Keep the patient NPO until symptoms subside and/or surgery is ruled
(3) Position the patient in Fowler's or semi-Fowler's position. This position
relaxes the abdominal muscles and reduces pain.
Never apply heat to the abdomen, as this may cause the appendix to
Analgesics are normally withheld since they mask symptoms.
d. Treatment. Treatment of choice is surgical removal of the appendix,
especially if rupture is suspected or imminent.
(1) If the appendix can be removed before it ruptures, the post-op course is
generally uncomplicated. The wound is closed and the patient is usually discharged
within a week.
(2) If rupture has occurred, the wound is often left open to drain. The
patient must be observed for signs and symptoms of obstruction, peritonitis,
hemorrhage, or abscess.
a. The peritoneum is the serous membrane that lines the abdominal cavity and
covers the visceral organs. Peritonitis is inflammation of the peritoneum. Inflammation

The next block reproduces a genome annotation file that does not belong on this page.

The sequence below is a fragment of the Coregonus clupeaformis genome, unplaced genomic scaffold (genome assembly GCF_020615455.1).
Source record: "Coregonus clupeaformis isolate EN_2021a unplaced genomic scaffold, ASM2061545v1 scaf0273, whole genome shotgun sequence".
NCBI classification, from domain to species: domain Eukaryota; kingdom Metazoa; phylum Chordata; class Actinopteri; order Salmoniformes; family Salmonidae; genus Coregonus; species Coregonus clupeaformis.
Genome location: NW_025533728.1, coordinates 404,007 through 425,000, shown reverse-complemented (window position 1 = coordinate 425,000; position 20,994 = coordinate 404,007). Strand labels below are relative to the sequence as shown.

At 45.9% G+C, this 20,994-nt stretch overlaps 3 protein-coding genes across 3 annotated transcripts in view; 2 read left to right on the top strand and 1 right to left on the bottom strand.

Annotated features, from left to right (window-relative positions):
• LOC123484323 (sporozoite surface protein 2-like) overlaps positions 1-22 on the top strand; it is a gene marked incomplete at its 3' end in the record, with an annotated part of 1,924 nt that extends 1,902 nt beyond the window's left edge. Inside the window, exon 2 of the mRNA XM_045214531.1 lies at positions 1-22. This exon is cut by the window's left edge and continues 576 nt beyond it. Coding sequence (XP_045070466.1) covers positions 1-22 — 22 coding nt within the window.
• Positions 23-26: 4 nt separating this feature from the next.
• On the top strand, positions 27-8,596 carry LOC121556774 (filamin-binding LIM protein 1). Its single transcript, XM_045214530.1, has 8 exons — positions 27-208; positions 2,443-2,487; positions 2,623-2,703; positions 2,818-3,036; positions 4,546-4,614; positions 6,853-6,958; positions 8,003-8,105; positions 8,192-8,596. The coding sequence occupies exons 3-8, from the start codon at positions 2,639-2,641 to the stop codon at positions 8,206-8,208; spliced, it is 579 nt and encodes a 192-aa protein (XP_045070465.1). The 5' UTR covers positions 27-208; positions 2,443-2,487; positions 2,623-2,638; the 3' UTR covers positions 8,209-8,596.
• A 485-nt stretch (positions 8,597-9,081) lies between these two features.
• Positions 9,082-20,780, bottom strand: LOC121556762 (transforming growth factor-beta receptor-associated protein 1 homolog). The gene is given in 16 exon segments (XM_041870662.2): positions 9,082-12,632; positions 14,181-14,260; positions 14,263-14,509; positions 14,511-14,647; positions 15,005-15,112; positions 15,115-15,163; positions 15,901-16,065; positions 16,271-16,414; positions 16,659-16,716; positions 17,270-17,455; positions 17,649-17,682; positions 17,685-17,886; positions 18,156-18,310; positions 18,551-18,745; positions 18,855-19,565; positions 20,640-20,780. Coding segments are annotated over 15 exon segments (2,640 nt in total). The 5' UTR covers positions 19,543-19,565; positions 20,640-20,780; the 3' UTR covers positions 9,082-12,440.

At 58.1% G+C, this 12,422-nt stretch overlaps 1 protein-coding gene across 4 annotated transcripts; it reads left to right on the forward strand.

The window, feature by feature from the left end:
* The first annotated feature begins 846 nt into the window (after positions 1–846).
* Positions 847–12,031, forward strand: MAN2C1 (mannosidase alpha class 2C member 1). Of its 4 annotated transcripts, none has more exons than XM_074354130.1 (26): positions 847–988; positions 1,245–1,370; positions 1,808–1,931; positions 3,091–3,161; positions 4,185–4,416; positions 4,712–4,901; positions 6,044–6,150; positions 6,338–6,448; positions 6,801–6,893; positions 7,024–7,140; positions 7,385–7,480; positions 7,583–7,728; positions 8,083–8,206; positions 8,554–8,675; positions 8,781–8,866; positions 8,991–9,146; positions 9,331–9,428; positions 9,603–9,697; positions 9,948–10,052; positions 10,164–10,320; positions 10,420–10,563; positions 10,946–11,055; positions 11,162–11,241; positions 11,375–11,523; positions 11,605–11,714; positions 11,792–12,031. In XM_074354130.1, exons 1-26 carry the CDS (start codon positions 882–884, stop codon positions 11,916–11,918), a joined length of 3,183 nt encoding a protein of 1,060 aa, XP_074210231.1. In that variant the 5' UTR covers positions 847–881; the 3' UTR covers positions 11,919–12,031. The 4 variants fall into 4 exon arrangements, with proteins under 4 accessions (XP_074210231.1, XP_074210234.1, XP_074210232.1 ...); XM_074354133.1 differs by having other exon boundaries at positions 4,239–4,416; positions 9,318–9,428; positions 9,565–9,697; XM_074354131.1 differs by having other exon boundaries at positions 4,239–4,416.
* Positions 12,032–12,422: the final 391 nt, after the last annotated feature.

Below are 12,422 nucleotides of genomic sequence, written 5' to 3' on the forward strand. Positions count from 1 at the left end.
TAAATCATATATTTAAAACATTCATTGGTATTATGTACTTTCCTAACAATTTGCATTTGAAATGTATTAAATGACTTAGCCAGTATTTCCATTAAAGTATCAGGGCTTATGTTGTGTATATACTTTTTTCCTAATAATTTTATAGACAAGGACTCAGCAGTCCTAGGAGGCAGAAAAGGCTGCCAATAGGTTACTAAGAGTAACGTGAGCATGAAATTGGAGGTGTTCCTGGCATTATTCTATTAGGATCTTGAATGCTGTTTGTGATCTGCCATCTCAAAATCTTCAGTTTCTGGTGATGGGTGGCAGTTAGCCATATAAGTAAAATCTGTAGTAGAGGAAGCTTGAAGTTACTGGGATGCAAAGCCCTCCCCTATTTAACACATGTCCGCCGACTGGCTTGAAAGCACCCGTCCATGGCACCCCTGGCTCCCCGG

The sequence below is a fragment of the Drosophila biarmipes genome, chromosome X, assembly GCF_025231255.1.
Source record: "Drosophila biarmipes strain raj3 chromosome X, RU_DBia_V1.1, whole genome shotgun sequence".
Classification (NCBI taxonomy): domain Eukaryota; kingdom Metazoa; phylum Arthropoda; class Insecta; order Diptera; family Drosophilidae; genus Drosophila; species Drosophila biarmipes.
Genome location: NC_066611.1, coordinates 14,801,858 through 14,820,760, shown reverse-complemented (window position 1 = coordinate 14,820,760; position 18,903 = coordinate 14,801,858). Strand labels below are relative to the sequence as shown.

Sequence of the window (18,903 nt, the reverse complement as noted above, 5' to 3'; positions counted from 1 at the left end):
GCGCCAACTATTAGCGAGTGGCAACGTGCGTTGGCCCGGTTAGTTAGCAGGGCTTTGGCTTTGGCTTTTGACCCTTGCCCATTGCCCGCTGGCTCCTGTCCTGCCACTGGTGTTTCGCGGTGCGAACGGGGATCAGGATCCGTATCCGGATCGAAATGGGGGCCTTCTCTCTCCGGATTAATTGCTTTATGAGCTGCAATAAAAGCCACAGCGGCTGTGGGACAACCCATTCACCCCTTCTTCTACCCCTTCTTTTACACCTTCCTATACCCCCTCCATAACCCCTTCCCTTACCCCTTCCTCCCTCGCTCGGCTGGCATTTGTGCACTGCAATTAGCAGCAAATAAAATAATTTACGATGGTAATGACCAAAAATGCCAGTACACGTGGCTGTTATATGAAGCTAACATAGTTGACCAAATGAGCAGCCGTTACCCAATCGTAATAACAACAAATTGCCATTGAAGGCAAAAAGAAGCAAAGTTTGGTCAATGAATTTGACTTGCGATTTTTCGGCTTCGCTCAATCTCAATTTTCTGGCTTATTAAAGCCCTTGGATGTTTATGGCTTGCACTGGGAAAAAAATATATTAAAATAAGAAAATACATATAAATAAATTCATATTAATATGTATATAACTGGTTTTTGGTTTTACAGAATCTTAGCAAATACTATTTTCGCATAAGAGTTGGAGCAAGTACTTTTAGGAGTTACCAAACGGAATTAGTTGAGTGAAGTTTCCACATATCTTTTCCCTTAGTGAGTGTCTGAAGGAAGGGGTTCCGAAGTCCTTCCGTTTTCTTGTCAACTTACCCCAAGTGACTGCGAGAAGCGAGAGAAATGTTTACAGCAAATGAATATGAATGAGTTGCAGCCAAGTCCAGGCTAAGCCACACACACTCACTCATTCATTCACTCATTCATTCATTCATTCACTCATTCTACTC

may be generalized throughout the peritoneum, affecting the visceral and parietal
surfaces of the abdominal cavity, or may be localized in one area as an abscess.
b. Peritonitis occurs as a result of leakage of contents from an abdominal organ
into the abdominal cavity. Generally, this disorder results from perforation of the GI
tract, allowing bacterial contamination of the peritoneum. Peritonitis may also occur as
a result of chemical irritation, and subsequent infection, caused by rupture of an organ.
(For example, the ovaries, spleen, or urinary bladder.)
c. Signs and symptoms.
Diffuse pain that eventually localizes in the area of the underlying
Nausea and vomiting.